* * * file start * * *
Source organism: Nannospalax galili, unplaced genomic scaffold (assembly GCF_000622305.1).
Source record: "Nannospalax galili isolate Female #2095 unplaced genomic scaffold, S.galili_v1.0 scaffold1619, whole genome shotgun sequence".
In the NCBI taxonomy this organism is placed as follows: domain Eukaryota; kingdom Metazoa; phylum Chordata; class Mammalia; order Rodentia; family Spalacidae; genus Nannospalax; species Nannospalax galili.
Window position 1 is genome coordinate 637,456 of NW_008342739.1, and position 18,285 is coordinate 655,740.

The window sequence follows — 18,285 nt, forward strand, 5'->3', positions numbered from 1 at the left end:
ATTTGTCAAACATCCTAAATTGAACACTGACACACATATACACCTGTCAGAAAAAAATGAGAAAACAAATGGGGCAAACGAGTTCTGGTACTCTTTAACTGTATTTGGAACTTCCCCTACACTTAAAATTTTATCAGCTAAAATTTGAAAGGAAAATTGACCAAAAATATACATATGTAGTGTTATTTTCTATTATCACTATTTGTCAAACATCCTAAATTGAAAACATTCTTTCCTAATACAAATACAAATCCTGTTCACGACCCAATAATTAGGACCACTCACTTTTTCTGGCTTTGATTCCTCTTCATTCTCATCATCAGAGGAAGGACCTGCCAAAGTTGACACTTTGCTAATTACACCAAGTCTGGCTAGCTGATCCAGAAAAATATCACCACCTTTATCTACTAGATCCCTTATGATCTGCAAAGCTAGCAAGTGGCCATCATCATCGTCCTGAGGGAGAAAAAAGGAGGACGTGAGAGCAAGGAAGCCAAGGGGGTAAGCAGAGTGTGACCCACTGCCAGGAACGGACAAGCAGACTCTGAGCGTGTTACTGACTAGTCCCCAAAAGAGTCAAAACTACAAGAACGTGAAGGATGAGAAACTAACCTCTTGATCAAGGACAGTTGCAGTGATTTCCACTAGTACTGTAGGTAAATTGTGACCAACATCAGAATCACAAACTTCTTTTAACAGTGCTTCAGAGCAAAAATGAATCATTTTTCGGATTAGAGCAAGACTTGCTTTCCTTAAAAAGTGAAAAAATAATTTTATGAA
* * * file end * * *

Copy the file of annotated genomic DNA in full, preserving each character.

Source organism: Nannospalax galili, unplaced genomic scaffold (assembly GCF_000622305.1).
Source record: "Nannospalax galili isolate Female #2095 unplaced genomic scaffold, S.galili_v1.0 scaffold1619, whole genome shotgun sequence".
In the NCBI taxonomy this organism is placed as follows: domain Eukaryota; kingdom Metazoa; phylum Chordata; class Mammalia; order Rodentia; family Spalacidae; genus Nannospalax; species Nannospalax galili.
Window position 1 is genome coordinate 637,456 of NW_008342739.1, and position 18,285 is coordinate 655,740.

The window sequence follows — 18,285 nt, forward strand, 5'->3', positions numbered from 1 at the left end:
ATTTGTCAAACATCCTAAATTGAACACTGACACACATATACACCTGTCAGAAAAAAATGAGAAAACAAATGGGGCAAACGAGTTCTGGTACTCTTTAACTGTATTTGGAACTTCCCCTACACTTAAAATTTTATCAGCTAAAATTTGAAAGGAAAATTGACCAAAAATATACATATGTAGTGTTATTTTCTATTATCACTATTTGTCAAACATCCTAAATTGAAAACATTCTTTCCTAATACAAATACAAATCCTGTTCACGACCCAATAATTAGGACCACTCACTTTTTCTGGCTTTGATTCCTCTTCATTCTCATCATCAGAGGAAGGACCTGCCAAAGTTGACACTTTGCTAATTACACCAAGTCTGGCTAGCTGATCCAGAAAAATATCACCACCTTTATCTACTAGATCCCTTATGATCTGCAAAGCTAGCAAGTGGCCATCATCATCGTCCTGAGGGAGAAAAAAGGAGGACGTGAGAGCAAGGAAGCCAAGGGGGTAAGCAGAGTGTGACCCACTGCCAGGAACGGACAAGCAGACTCTGAGCGTGTTACTGACTAGTCCCCAAAAGAGTCAAAACTACAAGAACGTGAAGGATGAGAAACTAACCTCTTGATCAAGGACAGTTGCAGTGATTTCCACTAGTACTGTAGGTAAATTGTGACCAACATCAGAATCACAAACTTCTTTTAACAGTGCTTCAGAGCAAAAATGAATCATTTTTCGGATTAGAGCAAGACTTGCTTTCCTTAAAAAGTGAAAAAATAATTTTATGAA